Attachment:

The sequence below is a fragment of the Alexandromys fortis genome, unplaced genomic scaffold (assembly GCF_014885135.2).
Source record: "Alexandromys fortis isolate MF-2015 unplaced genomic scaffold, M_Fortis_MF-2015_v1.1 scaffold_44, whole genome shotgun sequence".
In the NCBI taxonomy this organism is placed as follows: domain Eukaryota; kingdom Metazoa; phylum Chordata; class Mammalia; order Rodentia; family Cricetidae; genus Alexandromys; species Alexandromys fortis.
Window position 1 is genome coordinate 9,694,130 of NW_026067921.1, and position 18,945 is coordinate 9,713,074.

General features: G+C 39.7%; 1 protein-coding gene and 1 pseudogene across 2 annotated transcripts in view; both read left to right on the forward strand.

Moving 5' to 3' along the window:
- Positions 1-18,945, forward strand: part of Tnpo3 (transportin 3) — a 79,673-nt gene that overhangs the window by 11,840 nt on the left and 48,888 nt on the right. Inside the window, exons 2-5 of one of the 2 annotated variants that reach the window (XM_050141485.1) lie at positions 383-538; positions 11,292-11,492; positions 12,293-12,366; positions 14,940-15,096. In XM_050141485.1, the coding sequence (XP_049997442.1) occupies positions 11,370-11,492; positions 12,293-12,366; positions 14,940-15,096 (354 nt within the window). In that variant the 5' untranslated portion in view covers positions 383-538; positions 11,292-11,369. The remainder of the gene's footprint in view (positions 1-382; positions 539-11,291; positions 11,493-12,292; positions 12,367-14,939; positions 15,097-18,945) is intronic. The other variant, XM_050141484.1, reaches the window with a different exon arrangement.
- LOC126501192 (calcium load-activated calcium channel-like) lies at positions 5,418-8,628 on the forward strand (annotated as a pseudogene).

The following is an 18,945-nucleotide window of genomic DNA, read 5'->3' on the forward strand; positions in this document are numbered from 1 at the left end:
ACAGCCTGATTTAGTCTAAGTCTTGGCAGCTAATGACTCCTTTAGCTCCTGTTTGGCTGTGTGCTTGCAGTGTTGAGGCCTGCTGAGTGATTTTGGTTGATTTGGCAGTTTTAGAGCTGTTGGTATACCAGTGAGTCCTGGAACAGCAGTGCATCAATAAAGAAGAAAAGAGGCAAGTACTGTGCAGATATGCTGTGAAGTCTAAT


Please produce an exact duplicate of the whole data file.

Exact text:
The sequence below is a fragment of the Alexandromys fortis genome, unplaced genomic scaffold (assembly GCF_014885135.2).
Source record: "Alexandromys fortis isolate MF-2015 unplaced genomic scaffold, M_Fortis_MF-2015_v1.1 scaffold_44, whole genome shotgun sequence".
In the NCBI taxonomy this organism is placed as follows: domain Eukaryota; kingdom Metazoa; phylum Chordata; class Mammalia; order Rodentia; family Cricetidae; genus Alexandromys; species Alexandromys fortis.
Window position 1 is genome coordinate 9,694,130 of NW_026067921.1, and position 18,945 is coordinate 9,713,074.

General features: G+C 39.7%; 1 protein-coding gene and 1 pseudogene across 2 annotated transcripts in view; both read left to right on the forward strand.

Moving 5' to 3' along the window:
- Positions 1-18,945, forward strand: part of Tnpo3 (transportin 3) — a 79,673-nt gene that overhangs the window by 11,840 nt on the left and 48,888 nt on the right. Inside the window, exons 2-5 of one of the 2 annotated variants that reach the window (XM_050141485.1) lie at positions 383-538; positions 11,292-11,492; positions 12,293-12,366; positions 14,940-15,096. In XM_050141485.1, the coding sequence (XP_049997442.1) occupies positions 11,370-11,492; positions 12,293-12,366; positions 14,940-15,096 (354 nt within the window). In that variant the 5' untranslated portion in view covers positions 383-538; positions 11,292-11,369. The remainder of the gene's footprint in view (positions 1-382; positions 539-11,291; positions 11,493-12,292; positions 12,367-14,939; positions 15,097-18,945) is intronic. The other variant, XM_050141484.1, reaches the window with a different exon arrangement.
- LOC126501192 (calcium load-activated calcium channel-like) lies at positions 5,418-8,628 on the forward strand (annotated as a pseudogene).

The following is an 18,945-nucleotide window of genomic DNA, read 5'->3' on the forward strand; positions in this document are numbered from 1 at the left end:
ACAGCCTGATTTAGTCTAAGTCTTGGCAGCTAATGACTCCTTTAGCTCCTGTTTGGCTGTGTGCTTGCAGTGTTGAGGCCTGCTGAGTGATTTTGGTTGATTTGGCAGTTTTAGAGCTGTTGGTATACCAGTGAGTCCTGGAACAGCAGTGCATCAATAAAGAAGAAAAGAGGCAAGTACTGTGCAGATATGCTGTGAAGTCTAAT